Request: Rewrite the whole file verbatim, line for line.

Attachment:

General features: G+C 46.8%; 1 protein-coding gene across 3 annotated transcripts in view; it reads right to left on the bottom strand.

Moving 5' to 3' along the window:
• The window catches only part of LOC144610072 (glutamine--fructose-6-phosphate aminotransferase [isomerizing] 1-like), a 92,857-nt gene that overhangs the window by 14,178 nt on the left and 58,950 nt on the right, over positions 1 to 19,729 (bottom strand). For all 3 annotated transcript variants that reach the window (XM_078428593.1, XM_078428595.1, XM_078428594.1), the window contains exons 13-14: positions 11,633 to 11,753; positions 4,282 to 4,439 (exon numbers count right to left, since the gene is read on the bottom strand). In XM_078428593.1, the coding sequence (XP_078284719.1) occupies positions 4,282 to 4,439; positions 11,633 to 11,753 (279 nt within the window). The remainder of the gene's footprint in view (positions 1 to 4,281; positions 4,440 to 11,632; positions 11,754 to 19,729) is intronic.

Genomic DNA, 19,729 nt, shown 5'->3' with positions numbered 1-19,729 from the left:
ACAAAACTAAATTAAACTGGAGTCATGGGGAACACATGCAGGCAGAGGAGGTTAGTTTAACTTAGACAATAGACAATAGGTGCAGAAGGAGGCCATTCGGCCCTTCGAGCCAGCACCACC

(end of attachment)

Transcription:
General features: G+C 46.8%; 1 protein-coding gene across 3 annotated transcripts in view; it reads right to left on the bottom strand.

Moving 5' to 3' along the window:
• The window catches only part of LOC144610072 (glutamine--fructose-6-phosphate aminotransferase [isomerizing] 1-like), a 92,857-nt gene that overhangs the window by 14,178 nt on the left and 58,950 nt on the right, over positions 1 to 19,729 (bottom strand). For all 3 annotated transcript variants that reach the window (XM_078428593.1, XM_078428595.1, XM_078428594.1), the window contains exons 13-14: positions 11,633 to 11,753; positions 4,282 to 4,439 (exon numbers count right to left, since the gene is read on the bottom strand). In XM_078428593.1, the coding sequence (XP_078284719.1) occupies positions 4,282 to 4,439; positions 11,633 to 11,753 (279 nt within the window). The remainder of the gene's footprint in view (positions 1 to 4,281; positions 4,440 to 11,632; positions 11,754 to 19,729) is intronic.

Genomic DNA, 19,729 nt, shown 5'->3' with positions numbered 1-19,729 from the left:
ACAAAACTAAATTAAACTGGAGTCATGGGGAACACATGCAGGCAGAGGAGGTTAGTTTAACTTAGACAATAGACAATAGGTGCAGAAGGAGGCCATTCGGCCCTTCGAGCCAGCACCACC